Market Overview

Falling prices in Germany – a sigh of relief for the euro

Inflation data from Germany yesterday and today reinforce hopes that the inflation wave is rolling back faster than expected. Whilst the early success does not promise a quick win, it does raise prospects that high inflation expectations have been avoided.

According to a provisional estimate, consumer prices for December in Germany fell by 0.8% after falling by 0.5% the month before. Notably, we are seeing a fall rather than simple exhaustion of growth. Vendors have begun to reduce prices actively following the fall in raw materials and energy costs. Annual inflation has slowed from 10.4% in October to 8.6%. However, the high-base effect will begin to be felt in February.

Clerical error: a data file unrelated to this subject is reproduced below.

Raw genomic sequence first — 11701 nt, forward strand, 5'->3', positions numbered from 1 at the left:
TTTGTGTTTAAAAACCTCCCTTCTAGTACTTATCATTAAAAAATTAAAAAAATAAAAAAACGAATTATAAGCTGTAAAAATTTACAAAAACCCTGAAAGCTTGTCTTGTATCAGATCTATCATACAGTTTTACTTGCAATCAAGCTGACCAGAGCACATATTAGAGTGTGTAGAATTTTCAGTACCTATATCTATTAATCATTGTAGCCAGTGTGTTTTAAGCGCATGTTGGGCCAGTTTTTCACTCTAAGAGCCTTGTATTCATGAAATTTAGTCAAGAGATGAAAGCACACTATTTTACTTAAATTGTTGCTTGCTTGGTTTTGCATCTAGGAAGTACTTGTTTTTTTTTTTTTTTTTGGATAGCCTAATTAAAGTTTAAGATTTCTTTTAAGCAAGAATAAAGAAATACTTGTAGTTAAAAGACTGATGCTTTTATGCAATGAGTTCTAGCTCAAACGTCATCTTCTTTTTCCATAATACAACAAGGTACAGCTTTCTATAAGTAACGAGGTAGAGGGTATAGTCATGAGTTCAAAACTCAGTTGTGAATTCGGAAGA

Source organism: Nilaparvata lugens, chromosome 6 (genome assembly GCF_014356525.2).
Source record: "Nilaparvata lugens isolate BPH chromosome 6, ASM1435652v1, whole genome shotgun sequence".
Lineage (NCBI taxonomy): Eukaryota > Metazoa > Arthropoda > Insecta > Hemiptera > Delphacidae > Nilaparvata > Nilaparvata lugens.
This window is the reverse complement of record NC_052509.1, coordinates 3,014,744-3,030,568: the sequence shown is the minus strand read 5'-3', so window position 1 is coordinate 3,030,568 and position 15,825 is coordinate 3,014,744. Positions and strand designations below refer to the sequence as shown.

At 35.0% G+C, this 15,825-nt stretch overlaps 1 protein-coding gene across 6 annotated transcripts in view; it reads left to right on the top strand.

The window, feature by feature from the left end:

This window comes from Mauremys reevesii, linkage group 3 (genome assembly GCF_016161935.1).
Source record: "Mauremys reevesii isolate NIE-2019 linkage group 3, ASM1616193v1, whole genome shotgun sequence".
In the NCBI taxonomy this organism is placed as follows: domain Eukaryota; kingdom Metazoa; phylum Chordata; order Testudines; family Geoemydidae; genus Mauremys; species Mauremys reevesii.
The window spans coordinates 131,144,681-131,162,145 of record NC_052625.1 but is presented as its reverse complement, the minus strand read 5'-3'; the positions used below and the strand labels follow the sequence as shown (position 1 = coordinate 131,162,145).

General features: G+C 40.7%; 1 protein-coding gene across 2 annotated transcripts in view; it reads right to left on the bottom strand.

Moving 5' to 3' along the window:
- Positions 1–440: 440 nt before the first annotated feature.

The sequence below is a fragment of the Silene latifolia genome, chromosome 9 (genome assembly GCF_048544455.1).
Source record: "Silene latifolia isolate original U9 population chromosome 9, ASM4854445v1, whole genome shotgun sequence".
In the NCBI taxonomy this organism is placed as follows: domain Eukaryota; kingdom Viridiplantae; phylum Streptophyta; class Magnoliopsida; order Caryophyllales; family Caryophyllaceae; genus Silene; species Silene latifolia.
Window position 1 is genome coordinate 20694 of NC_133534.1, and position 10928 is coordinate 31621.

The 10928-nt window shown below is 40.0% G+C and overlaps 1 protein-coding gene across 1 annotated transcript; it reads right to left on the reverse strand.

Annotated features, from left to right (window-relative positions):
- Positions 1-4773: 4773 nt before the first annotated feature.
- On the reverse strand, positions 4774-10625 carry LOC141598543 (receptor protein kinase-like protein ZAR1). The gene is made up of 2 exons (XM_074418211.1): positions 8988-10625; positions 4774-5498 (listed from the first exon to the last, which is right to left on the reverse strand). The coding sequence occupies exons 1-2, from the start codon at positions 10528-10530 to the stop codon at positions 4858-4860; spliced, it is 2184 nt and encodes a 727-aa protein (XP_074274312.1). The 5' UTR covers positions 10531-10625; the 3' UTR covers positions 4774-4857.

Import prices, an early indicator of inflation, accelerated their fall in November, losing 4.5% after decreasing by 1.2% and 0.9% in the previous two months. Import prices are 14.9% higher than a year earlier – a significant retreat after staying close to 20% y/y for the seven months to September.

Generally, weak inflation figures are bearish news for the currency as they suggest a sluggish economy and lead to lower interest rate forecasts. In this case, however, such an essential sigh of relief could support capital inflows into the euro. With lower inflation, the single currency retains more purchasing power. Furthermore, assuming less shock therapy from the ECB, investors may look more closely at purchases of European assets, expecting less dramatic degradation of local company earnings and not so steep a rise of debt service costs.

The FxPro Analyst Team

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